Last updated on June 30th, 2019 at 07:52 pm
This past weekend, I got to advance my activist dream and march in one of the most historic and significant parades in our country’s history–the New York City Pride March that happened to fall two days after the Supreme Court decided that gay marriage is legal in the United States.
The first gay pride march was held on June 28, 1970, a year before I was born. This past weekend’s march was supposed to be the most important gay pride parade, globally, aside from that first one.
I believe it! I felt it! I marched in it!
And I experienced such pure joy and happiness in feeling all the waves of love emanating from the crowds, brightly dressed in rainbow colors. I have never been around such a diverse crowd before, and never been around so many thousands of incredibly happy people all at once.
It was magical!
New York City Pride March–PRIDE In The Name of Love
More than one million people came out for PRIDE, and a few million marched globally in parades in other major cities. I knew I had to be a part of it. I decided to attend at the last minute, after hearing the marriage decision on Friday. This was just too momentous of an occasion for me to miss it, especially considering that I only live 2.5 hours from New York City.
I bought an Amtrak ticket to take the 2.5-hour train ride, along the Hudson River. It’s a lovely ride, and Amtrak has free Wifi and electrical outlets, which meant I could charge my phone and download my old photos on the way there to free up space to take hundreds of pictures of PRIDE.
And snap away I did!
Dressed To the Nines in Rainbows at the New York City Pride March
There are few things I love more than a good parade, or than dressing up! It’s ideal when I can do both.
Two weekends ago I had the sheer joy and delight of getting to be a Mermaid in the Coney Island Mermaid Parade. This frankly was even better, because millions of people around the world were simultaneously celebrating the victory of marriage equality across the United States.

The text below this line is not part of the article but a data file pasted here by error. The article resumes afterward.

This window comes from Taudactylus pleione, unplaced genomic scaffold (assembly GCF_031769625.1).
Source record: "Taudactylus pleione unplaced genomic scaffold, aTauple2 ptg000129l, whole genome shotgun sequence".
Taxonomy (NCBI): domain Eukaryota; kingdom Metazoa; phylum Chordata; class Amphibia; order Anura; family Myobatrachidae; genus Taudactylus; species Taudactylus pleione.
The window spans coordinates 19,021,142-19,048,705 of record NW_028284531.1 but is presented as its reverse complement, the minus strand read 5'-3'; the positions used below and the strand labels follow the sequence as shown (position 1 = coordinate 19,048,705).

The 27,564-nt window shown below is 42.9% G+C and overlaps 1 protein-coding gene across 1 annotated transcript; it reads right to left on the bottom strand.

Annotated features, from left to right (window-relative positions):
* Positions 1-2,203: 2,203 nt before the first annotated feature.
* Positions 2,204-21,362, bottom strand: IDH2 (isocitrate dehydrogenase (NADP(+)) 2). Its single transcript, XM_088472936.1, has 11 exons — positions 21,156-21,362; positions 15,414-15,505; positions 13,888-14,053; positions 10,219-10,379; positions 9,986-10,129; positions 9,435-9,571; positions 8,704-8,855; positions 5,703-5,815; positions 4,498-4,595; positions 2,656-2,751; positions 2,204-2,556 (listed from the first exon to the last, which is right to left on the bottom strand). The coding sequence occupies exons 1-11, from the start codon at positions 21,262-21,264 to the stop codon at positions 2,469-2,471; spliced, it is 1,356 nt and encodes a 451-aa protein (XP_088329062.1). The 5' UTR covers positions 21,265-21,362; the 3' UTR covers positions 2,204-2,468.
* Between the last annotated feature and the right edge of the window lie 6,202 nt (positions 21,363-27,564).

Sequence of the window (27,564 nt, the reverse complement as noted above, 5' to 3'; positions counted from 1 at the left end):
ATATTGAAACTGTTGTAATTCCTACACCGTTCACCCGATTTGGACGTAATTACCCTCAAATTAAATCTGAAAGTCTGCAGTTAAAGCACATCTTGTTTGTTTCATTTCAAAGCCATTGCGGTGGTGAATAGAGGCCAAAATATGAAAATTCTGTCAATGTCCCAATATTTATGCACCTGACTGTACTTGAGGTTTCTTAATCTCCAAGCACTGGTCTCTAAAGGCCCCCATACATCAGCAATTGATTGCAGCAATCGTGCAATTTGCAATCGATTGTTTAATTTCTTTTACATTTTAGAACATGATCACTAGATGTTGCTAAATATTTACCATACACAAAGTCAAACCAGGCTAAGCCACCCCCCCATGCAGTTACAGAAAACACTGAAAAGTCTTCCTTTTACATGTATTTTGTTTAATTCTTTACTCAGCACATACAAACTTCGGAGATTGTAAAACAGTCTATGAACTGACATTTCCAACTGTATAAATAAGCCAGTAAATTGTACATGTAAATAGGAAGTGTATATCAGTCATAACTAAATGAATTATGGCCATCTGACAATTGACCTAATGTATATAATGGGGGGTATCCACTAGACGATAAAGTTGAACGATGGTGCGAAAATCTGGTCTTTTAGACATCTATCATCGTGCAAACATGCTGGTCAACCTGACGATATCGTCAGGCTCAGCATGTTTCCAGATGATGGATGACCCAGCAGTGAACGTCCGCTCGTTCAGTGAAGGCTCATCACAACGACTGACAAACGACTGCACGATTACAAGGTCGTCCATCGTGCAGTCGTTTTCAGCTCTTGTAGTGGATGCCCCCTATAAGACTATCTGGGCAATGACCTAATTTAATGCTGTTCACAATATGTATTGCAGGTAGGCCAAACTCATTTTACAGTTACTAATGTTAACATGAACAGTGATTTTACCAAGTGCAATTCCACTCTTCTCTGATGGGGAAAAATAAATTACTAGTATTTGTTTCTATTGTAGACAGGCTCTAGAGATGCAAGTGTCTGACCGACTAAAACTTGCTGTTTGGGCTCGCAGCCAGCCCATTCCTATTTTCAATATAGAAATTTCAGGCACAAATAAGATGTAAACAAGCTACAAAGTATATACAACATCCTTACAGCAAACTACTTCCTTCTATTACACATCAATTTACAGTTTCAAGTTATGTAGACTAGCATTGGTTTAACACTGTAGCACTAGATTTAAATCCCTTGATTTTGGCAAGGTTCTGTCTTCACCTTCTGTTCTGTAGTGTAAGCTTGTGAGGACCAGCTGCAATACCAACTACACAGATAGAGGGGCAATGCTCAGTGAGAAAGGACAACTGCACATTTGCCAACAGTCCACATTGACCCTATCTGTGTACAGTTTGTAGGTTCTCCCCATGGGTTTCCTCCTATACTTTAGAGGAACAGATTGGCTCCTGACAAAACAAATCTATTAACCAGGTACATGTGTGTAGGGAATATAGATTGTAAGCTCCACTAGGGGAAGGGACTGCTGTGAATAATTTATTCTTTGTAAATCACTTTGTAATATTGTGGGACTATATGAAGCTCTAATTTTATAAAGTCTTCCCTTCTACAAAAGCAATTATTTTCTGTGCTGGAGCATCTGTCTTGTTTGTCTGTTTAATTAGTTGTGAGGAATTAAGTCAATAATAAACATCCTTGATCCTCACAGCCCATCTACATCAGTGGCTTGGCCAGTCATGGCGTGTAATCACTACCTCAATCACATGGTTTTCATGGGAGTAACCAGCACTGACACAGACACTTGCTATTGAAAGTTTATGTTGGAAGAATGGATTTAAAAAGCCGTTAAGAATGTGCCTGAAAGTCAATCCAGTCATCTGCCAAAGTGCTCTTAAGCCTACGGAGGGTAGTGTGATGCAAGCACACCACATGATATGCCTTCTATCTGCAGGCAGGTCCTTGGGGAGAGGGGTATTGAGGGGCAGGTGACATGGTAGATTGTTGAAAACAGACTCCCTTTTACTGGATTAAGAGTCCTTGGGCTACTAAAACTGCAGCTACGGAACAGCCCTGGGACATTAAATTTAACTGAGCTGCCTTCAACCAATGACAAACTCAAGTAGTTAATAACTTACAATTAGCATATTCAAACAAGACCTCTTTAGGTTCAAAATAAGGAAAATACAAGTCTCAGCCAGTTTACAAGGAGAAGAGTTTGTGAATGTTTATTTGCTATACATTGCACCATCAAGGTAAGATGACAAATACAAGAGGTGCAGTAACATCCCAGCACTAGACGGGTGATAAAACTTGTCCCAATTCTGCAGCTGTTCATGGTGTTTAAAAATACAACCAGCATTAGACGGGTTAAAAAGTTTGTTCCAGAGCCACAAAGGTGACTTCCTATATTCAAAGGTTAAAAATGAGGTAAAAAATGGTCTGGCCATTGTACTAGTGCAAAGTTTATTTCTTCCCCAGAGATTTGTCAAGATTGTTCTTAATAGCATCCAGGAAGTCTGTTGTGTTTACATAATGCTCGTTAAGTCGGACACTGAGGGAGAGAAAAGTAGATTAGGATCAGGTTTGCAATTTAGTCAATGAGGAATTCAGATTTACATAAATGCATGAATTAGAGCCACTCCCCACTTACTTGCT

I have never been around such a diverse, happy crowd. Everyone was dressed in rainbows and just radiating pure joy. I hoped to march in the parade, vs. just spectating. I found a group that was kind enough to adopt me–a Jewish group for gay marriage.
But while waiting for the parade to actually start, I literally bumped into a dear activist friend from the Albany, New York area where I live–backing up to give someone space, and stumbling only my friend when I did. My friend Kelly and her wife Melinda were there to celebrate with the New York State Teachers Union.
I joined them marching in the parade with NYSUT, and even got to dance on the float. For a natural performer and professional dancer like me, getting to not only march in the NYCPRIDE parade but to twerk, body roll and get down on a float in my first time at PRIDE, as an LGBTQ ally, was a magical part of an activist’s dream day.
With NYC Pride, I Twerked It and I Worked Tt
And I was even able to pose with an attractive New York City police officer!
Everything was coming up rainbows. I feel so blessed to have been a part of the New York City Pride March history. And I celebrate that everyone in the United States can now marry the person he or she loves.
Gay marriage to me is simply a civil rights and equal rights issue. And it was time to declare that “love is love is love”–and it’s for everyone.
Love is love, people. Live and let love.
The joy was palpable. I have literally never been to a public event that was so filled with joy, love, and rainbows, and my heart could have exploded from all the love.
The activists who worked hard for this result must have been over-the-moon happy about what they have accomplished in the name of love. Fighting for the right cause and seeing the results of your hard-fought efforts is an activist’s dream-come-true.
Next, on my big dream to-do list is I have to find my cause!
Support the pride:
Lisa Graham is an inspirational writer, life coach, motivational speaker, and globe-trotter whose passion is to help others to find happiness and meaning their daily lives. A political activist at heart, Lisa would like to empower more women to run for political office as a way to create positive change in the world. You can find her on the Madam President Project or watch her TEDx speech on YouTube.
Note: Articles by Lisa may contain affiliate links and 8WD will be compensated if you make a purchase after clicking on an affiliate link.